Working on my digitization project yesterday, I came across this announcement printed in a theater program for a production of Shakespeare’s King Henry V performed at the Hollis St. Theatre here in Boston in April of 1901.
TO LADY PATRONS
The established rule at the Hollis St. Theatre, requiring ladies to remove their hats, bonnets, or other head-dress while witnessing the performance, applies to all parts of the auditorium, including the boxes and loges. It is essential to the comfort and convenience of all of our patrons in general that this rule be strictly enforced.
Ladies who are unwilling or unable to conform to the rule are earnestly requested to leave the Theatre without delay, and to recieve the price of their ticket at the box office.
I’m sure someone who knows a great deal more about theater history than I do could talk at more length about the shift in attitudes this represents in the cultural acceptance of women attending the theater and, bless me, being encouraged to sit in a public space with bare heads! I think my favorite bit is the “earnestly requested,” as it has such a polite imploring tone. Contrast that with the “turn off your cell phone” announcements today, which are so often couched in cajoling humor. Not that one method is better or worse, but I do think it says something about the audience that the managers of the theater expected their plea to be taken seriously.
I came across similar guidelines when reading about female film-goers in the early days of cinema. There is often this anxious tone to them which is hilarious.
The commentary I read explained the tension as being due to a lack of definition as to whether the cinema was a public or a private space as “rules” for female behaviour were usually for one or the other. I think for the theatre the social and behavioural conventions are deeper embedded than for cinema so anxiety about wanting to follow the rules may be more extreme.
thanks for the comment, soirore, that's a great comparison! I thought, after I posted this, that there may be class issues at stake too. Going to see Shakespeare at the theater with boxes and loges is different than going to the cinema which (at least in my understanding?) was a primarily working-class, communal, urban activity in the early years (see Cheap Amusements, by Kathy Piess). I'd be interested to know whether the advice and tone of the advice differed from space to space…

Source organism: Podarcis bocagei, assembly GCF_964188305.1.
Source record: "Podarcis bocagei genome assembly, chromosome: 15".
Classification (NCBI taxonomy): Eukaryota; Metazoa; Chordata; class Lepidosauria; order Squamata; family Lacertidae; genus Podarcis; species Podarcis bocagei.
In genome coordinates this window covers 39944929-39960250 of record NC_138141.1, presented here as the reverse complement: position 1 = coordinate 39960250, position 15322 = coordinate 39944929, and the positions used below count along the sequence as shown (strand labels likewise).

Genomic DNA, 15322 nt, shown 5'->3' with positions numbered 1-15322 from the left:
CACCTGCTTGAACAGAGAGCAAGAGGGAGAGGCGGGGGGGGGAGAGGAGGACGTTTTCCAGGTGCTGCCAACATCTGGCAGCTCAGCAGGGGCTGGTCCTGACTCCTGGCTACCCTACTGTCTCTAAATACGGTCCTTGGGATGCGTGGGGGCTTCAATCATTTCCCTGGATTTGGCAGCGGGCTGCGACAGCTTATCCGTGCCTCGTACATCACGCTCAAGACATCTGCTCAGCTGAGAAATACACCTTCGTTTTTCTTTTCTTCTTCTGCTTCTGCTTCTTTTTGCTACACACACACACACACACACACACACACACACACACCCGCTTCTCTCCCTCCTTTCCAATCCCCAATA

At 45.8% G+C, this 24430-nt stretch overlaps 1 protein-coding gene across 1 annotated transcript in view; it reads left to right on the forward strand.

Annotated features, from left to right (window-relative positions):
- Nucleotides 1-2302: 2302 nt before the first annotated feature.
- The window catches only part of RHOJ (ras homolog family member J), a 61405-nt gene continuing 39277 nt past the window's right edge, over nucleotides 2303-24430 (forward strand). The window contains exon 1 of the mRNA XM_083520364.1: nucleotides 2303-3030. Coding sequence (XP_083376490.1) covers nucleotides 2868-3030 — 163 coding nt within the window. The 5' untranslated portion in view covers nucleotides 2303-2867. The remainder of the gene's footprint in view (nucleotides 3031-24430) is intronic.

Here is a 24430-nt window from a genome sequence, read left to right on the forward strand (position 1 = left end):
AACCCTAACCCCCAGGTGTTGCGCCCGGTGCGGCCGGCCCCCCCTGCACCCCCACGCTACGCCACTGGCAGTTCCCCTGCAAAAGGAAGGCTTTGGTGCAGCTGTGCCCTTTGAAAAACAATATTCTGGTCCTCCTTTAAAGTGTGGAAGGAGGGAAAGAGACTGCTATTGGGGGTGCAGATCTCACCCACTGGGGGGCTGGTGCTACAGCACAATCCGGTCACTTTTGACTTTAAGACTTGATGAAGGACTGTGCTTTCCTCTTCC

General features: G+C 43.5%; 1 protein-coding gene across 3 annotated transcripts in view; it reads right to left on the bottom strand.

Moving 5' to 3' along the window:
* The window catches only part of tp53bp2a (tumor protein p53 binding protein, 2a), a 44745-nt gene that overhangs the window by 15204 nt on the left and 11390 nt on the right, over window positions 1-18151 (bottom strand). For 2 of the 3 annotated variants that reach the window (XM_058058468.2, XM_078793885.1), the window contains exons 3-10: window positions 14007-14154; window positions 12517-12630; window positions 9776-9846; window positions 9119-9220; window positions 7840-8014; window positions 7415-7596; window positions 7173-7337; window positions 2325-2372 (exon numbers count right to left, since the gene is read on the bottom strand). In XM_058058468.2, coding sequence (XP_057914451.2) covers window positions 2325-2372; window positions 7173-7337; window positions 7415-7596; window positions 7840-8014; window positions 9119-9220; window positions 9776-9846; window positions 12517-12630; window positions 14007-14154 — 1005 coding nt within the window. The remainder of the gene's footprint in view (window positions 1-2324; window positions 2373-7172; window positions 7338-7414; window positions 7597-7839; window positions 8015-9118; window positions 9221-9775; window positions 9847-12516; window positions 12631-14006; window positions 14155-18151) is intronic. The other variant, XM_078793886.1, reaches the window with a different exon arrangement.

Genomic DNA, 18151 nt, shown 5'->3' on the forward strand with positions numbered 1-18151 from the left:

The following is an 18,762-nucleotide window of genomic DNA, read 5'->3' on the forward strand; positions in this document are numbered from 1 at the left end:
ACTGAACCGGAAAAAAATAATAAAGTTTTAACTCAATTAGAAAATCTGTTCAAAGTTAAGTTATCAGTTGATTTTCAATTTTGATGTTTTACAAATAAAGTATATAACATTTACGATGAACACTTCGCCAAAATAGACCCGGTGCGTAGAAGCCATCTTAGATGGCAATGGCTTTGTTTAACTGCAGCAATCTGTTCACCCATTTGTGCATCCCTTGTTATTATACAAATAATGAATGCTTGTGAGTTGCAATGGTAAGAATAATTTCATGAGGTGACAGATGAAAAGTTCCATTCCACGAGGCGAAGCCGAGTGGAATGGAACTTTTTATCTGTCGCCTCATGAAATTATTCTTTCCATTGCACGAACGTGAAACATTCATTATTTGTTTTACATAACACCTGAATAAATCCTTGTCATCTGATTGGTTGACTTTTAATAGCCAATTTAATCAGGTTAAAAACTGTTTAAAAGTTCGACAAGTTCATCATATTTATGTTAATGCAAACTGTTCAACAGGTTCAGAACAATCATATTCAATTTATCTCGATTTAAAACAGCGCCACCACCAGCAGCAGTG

Yeah I wondered that too after I posted. Perhaps it may not have been such an issue for the more working-class venues as only the more ostentatious head-gear would have obscured people's views and those hats would have been worn by wealthier women who could afford to keep up with fashion. Of course working-class cinema patrons would still have had their bodies policed, but in different ways.
The book I'm reading at the moment covers North America and Europe and fifty years so it's tricky to find specifics. It is wonderful though: Red Velvet Seat: Women's Writing on the First Fifty Years of Cinema by Antonia Lant and Ingrid Periz. There is fascinating discussion about cinema audiences and who were in them.
The introduction has some stuff on hats including “An Atlanta city ordinance of 1910 compelled the removal of large hats in theaters; motion picture managers demanded the ordinance's annulment, since women were staying away” (rather than removing their hats).
Sorry to go off on a cinema tangent when you were writing about your archive work (which sounds really fun by the way).
Don't apologize for tangents, soirore — tangents are often where the most interesting stuff happens!
The archives work is fun; I only hope it goes “live” online someday and I'll be able to share it with a broader audience :).